A Chinese-born Swedish investor with Japanese support has agreed to buy bankrupt automaker Saab Automobile and plans to bring it back to life as a maker of electric cars, with an initial focus on the Chinese market.
Saab, which has been making cars since 1947, crashed into bankruptcy at the end of 2011, less than two years after former owner General Motors sold it to Dutch group Spyker.
Though an admired brand with a loyal fanbase, Saab had struggled for years to survive against bigger competitors.
The bankruptcy administrators said on Wednesday they had chosen a consortium called National Electric Vehicle Sweden (NEVS) AB to buy Saab for an undisclosed sum, beating off a bid from Chinese group Zhejiang Youngman Lotus Automobile.
“Through the purchase of Saab we begin a new era in the auto industry,” NEVS chief executive and main owner Kai Johan Jiang told a news conference.
“Marketing and sales will be global but initially we will focus on China. It’s there we see the biggest market for electric cars,” added Jiang, who was born in China but has Swedish citizenship. He already has wide interests in power production from biomass in China.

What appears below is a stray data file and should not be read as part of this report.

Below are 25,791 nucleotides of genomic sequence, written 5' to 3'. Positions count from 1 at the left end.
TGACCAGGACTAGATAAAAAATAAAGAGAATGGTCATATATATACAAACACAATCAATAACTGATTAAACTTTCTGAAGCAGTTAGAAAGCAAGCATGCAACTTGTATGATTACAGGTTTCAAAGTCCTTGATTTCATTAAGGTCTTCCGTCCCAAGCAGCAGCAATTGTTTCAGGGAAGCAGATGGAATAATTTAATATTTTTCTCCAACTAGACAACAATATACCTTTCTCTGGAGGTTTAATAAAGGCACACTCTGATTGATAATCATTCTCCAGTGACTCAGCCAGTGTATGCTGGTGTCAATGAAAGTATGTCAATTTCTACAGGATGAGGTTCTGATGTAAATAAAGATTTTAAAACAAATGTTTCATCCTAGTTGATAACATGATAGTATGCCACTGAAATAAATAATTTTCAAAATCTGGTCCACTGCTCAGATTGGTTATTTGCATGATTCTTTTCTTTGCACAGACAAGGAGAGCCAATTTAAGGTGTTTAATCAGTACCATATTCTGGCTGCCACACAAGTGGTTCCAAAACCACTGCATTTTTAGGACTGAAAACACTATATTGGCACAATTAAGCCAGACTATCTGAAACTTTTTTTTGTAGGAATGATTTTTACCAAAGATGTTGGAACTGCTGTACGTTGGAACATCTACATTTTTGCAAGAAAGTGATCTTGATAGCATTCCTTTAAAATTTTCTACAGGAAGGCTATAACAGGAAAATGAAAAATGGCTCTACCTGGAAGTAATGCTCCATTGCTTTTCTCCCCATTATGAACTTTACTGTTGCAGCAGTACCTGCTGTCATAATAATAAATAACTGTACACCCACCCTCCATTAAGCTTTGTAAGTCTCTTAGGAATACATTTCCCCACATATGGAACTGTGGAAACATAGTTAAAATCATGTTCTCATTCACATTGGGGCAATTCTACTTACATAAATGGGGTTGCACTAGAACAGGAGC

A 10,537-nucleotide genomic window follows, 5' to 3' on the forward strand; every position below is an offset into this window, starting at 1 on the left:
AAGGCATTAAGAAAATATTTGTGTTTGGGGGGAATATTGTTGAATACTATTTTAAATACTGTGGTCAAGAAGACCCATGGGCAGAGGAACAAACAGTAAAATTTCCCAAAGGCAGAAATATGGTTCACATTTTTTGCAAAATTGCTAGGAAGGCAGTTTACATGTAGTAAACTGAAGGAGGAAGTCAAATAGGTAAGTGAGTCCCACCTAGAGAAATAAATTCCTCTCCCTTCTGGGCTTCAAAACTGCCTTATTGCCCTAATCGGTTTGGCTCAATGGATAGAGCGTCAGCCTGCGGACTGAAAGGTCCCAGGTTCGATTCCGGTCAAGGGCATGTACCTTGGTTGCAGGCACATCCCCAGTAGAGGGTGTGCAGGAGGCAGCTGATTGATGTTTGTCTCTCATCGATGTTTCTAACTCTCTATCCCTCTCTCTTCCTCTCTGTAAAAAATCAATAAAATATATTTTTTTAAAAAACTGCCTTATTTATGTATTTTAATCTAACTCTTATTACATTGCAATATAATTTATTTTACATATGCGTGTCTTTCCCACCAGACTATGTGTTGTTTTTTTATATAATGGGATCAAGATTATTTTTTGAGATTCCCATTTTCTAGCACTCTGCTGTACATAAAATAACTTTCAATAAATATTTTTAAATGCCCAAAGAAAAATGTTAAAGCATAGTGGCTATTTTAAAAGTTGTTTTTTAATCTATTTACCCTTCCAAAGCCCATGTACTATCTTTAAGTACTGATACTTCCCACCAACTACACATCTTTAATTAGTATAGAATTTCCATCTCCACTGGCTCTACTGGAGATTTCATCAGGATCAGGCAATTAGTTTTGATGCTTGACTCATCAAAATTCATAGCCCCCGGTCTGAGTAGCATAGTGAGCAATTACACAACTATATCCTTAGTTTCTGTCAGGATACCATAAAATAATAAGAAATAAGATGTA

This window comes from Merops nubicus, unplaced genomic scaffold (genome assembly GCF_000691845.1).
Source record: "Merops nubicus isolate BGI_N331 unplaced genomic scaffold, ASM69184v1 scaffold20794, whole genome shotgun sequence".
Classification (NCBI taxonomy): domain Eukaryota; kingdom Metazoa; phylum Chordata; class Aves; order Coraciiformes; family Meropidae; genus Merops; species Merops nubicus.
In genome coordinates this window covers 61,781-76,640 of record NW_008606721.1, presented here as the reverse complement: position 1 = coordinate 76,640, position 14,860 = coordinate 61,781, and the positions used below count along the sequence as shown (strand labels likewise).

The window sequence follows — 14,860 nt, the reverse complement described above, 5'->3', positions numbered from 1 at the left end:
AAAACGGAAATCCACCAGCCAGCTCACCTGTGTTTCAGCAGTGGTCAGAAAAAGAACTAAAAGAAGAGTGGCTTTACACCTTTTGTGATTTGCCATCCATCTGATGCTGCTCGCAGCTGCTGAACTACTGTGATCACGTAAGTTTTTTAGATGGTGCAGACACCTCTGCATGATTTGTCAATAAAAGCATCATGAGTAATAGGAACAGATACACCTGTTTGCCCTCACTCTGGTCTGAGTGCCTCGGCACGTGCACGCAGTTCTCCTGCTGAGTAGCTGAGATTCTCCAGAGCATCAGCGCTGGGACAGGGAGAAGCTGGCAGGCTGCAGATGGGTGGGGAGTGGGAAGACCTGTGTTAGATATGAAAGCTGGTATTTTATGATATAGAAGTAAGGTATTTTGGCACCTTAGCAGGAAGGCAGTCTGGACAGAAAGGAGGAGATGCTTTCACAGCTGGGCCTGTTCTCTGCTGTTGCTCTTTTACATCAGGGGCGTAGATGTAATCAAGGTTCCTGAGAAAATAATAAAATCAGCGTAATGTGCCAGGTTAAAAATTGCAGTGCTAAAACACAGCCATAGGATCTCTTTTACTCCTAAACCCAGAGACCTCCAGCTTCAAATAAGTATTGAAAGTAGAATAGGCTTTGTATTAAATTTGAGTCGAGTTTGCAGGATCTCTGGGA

NEVS said it aimed to build a new electric car based on the Saab 9-3 model, which would be launched at the turn of 2013-2014. A completely new model of car based on Japanese technology and a future Saab platform would also be made.
“Saab has risen again,” said Paul Akerlund, the mayor of Trollhattan and a former union boss at Saab.
Despite his enthusiasm, NEVS chairman Karl-Erling Trogen said NEVS would initially need only about 200 staff, well below the 3,500 Saab used to employ.
The numbers would increase gradually as the launch of a new car approached, added Trogen, a former head of the trucks division at truck and construction equipment maker Volvo, a separate company from the Volvo car maker, itself Chinese-owned.
NEVS said it had bought most of the assets of the bankrupt estate, but not the spare parts business, which is now owned by the Swedish state after it repaid a loan on behalf of the old Saab. It also bought the rights to the Saab 9-3 and a development platform for future Saabs, called Phoenix.
But the rights for the Saab 9-5 and 9-4X were not included in the deal as these are still covered by licences from GM.
GM has previously blocked deals to sell Saab to Chinese buyers, which analysts attributed to it wishing to protect its Chinese cooperation with state-run SAIC Motor Corporation Ltd (Shanghai Automotive).
By Gulf Today